There is this feeling that their grandchildren are not as close to them as they are to the other set of grandparents who get to care for them daily. They try to compensate by over-indulging the children, buying them expensive toys and clothes to win over their affection.
There is also the huge difference in opinion on how the children should be raised. Young mothers feel grandparents are old-fashioned and conservative in their thinking. A case in point: when the grandchild is sick, the grandparents will offer home remedies as being more effective than the doctor’s prescription medicine. They are also aghast at how much freedom and independence young parents give their children.
Baby boomer grandparents learned childcare from their parents and from reading books e.g. Dr Benjamin Spock’s seminal Baby and Child Care. Young parents today prefer to go online to learn from child psychologists the latest and best parenting practices. A tip to grandparents to avoid friction – when offering well-meaning advice, don’t start with ‘In my time…’ or ‘In those days…’
This often gives rise to arguments resulting in young mothers regarding the grandparents as meddlesome and outdated.
The young father finds himself in an awkward caught-in-the-middle situation between the two most important women in his life. When grandparents know when to offer well-meaning advice, and when to “zip it”, there can be a happy compromise in the mother and daughter-in-law relationship. Also, when husband and wife have a disagreement over the children, grandparents should not interfere unless approached.
Stay on the sidelines
When there is harmony at home, this creates the ideal home environment for the little ones to grow up in.
It is interesting to study the implications of the changes in demographics. Longevity means more parents can see themselves becoming great grandparents. Four-generation families are no longer rare today. On the flip side, more young people are delaying marriage, and delaying parenthood. Which means not every parent will get to be a grandparent in his lifetime.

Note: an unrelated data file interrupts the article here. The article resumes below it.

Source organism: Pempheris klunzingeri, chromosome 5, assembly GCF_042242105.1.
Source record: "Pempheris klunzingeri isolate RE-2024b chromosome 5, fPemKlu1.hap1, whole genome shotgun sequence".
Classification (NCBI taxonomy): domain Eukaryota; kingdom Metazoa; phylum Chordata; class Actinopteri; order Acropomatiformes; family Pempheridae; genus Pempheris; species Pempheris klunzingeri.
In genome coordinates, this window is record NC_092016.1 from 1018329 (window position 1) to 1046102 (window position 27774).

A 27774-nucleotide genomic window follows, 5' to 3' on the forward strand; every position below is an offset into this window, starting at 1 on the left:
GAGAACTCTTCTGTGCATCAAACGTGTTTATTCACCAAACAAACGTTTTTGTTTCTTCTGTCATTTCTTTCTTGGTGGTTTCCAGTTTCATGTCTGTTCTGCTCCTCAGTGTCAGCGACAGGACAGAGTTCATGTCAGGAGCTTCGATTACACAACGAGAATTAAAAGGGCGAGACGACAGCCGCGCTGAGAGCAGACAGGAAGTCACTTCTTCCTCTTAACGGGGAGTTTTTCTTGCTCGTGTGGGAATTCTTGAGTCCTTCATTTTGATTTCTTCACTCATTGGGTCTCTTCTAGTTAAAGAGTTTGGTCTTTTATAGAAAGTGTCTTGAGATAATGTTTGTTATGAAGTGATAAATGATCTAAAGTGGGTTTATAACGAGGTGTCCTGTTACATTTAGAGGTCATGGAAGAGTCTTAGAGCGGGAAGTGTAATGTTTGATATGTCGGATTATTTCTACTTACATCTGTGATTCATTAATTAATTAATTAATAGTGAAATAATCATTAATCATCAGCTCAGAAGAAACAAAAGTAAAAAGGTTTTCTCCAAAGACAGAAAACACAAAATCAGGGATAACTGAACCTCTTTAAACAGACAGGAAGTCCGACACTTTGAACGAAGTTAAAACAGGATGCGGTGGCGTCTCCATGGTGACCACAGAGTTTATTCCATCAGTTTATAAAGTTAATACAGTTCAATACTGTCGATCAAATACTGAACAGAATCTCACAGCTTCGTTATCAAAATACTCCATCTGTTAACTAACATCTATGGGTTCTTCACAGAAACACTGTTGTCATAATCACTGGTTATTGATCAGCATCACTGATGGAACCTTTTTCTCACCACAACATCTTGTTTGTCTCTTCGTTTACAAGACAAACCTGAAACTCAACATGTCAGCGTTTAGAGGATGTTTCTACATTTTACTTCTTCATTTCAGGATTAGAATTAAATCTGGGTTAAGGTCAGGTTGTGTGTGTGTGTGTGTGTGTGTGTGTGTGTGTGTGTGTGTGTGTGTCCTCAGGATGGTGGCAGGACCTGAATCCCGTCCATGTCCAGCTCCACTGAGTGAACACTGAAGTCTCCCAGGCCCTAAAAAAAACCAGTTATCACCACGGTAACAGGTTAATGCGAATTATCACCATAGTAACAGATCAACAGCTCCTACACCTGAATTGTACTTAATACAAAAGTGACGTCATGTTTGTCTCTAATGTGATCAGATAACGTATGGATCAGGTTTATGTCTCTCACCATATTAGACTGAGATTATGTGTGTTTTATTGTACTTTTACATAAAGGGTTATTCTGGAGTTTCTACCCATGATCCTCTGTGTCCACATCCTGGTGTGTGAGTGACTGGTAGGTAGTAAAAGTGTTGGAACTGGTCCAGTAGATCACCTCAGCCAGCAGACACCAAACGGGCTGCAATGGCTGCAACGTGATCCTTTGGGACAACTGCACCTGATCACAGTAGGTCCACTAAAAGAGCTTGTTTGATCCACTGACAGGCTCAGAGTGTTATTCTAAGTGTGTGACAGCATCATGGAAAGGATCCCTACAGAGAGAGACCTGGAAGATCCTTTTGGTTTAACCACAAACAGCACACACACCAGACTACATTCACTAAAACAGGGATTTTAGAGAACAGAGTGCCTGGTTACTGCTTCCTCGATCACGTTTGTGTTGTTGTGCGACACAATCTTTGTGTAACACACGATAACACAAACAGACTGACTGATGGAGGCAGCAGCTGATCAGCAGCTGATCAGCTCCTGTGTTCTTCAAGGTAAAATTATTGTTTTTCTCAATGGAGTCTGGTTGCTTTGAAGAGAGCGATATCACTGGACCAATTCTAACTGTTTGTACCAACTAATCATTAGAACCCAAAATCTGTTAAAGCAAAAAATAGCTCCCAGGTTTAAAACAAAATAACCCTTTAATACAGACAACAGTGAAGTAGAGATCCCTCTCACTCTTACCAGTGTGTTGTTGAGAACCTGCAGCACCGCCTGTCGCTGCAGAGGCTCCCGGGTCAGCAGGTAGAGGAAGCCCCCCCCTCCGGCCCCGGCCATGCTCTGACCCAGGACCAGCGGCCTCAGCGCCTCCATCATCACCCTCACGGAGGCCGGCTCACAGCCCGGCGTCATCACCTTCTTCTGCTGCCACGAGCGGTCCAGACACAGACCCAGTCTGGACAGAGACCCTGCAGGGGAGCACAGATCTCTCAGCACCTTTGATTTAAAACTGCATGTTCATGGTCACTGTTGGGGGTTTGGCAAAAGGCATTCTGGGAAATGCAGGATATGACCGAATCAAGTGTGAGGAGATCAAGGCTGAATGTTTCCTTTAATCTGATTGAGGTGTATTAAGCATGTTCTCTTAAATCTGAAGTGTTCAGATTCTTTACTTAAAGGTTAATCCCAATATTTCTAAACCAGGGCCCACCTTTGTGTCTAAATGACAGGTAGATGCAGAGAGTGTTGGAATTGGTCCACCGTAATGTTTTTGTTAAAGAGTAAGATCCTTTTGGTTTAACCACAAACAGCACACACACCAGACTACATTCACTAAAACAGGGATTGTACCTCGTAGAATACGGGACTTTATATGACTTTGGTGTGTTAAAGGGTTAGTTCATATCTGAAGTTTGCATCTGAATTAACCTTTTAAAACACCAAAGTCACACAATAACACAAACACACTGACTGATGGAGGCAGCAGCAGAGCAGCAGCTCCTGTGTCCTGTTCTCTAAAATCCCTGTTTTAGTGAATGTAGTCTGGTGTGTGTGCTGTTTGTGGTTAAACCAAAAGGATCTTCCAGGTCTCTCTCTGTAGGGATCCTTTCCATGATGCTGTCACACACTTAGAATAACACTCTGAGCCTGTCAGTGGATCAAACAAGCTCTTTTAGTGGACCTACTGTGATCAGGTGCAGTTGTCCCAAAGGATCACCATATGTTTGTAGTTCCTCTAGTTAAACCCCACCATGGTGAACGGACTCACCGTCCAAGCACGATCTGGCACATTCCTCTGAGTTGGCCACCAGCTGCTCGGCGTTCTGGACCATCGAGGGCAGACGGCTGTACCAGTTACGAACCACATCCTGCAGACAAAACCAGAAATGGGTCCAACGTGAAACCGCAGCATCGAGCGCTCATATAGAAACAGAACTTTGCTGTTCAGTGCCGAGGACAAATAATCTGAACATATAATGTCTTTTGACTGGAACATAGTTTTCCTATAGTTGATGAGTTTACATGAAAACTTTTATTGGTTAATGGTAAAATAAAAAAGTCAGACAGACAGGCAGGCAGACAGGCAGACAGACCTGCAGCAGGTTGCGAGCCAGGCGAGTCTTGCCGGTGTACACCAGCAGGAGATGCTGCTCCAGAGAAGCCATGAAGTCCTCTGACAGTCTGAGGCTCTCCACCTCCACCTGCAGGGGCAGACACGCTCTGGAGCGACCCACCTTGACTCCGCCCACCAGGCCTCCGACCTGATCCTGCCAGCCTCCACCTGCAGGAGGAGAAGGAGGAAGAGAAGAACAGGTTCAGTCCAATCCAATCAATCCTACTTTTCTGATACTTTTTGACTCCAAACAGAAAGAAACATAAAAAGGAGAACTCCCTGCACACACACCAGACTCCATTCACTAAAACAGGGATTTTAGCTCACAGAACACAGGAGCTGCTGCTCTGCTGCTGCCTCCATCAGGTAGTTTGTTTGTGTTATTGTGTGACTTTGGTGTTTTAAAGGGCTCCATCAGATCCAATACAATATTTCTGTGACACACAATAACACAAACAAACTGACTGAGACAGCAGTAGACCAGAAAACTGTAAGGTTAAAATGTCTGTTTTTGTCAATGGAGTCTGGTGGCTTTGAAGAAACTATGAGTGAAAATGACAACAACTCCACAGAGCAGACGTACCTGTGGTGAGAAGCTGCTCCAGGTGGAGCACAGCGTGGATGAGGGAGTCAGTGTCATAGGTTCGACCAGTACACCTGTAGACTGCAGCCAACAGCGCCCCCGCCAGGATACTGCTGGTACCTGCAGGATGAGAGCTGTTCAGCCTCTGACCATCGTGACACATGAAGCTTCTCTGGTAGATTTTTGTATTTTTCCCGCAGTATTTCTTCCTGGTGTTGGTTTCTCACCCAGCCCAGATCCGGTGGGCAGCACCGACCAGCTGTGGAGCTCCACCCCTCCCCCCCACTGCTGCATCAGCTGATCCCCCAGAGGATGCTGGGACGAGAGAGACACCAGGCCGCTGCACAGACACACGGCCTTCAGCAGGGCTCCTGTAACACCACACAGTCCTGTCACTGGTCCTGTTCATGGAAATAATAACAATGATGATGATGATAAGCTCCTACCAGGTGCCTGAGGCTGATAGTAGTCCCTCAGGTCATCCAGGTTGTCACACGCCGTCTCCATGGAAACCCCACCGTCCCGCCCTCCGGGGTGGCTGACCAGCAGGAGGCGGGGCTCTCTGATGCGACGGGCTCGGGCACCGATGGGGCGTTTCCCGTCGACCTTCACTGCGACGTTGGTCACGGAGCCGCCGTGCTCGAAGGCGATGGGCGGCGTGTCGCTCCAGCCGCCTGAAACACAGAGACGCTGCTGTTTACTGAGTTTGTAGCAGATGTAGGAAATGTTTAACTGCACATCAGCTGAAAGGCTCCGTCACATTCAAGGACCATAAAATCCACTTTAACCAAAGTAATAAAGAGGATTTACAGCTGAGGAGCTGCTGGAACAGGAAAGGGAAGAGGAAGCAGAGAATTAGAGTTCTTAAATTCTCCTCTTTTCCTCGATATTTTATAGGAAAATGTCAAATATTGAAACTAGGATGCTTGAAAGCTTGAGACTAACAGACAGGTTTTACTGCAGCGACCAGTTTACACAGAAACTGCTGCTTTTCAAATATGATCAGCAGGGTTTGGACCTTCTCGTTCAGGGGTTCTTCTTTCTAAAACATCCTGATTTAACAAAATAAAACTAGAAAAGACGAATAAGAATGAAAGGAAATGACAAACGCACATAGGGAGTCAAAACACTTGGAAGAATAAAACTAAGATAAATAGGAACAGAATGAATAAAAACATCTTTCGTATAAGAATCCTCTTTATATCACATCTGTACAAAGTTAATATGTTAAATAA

On a related note, have you ever wondered why women live longer than men, and why women go through menopause? Could it be that the extra menopausal years are meant for older women to shift their role from child-bearing to caring for the little ones and for the elderly in the family? Well, that makes sense.
Food for thought
I believe I speak for my friends who are grandmas when I say our grandchildren are a source of joy, fun and pride. They grow up so fast. Before you know it, they are preteens, and then full-fledged teenagers. That’s why the fleeting moments spent with my grandchildren are precious.
When they start having their own friends and activities, they won’t have as much time to spend with us. That’s why I value each moment I have with them now. My grandchildren keep me feeling young with their unconditional love and boundless energy.
I’ll be 76 this year. God willing, I want to be around to see all my grandchildren do well and find their purpose in life. For this to happen, I will have to look after myself and be responsible for my health. With long life and good health, I will still be around, not to look after my great grandchildren in my old age, but to just be there for them and to see them growing up well. That’s the circle of life.
Lily Fu is a gerontologist who advocates for seniors. She is founder of SeniorsAloud, an online platform for seniors to get connected and enjoy social activities for ageing well.

(The above article was first published in The Star under the column ‘Grey Matters’. It can be accessed at this link: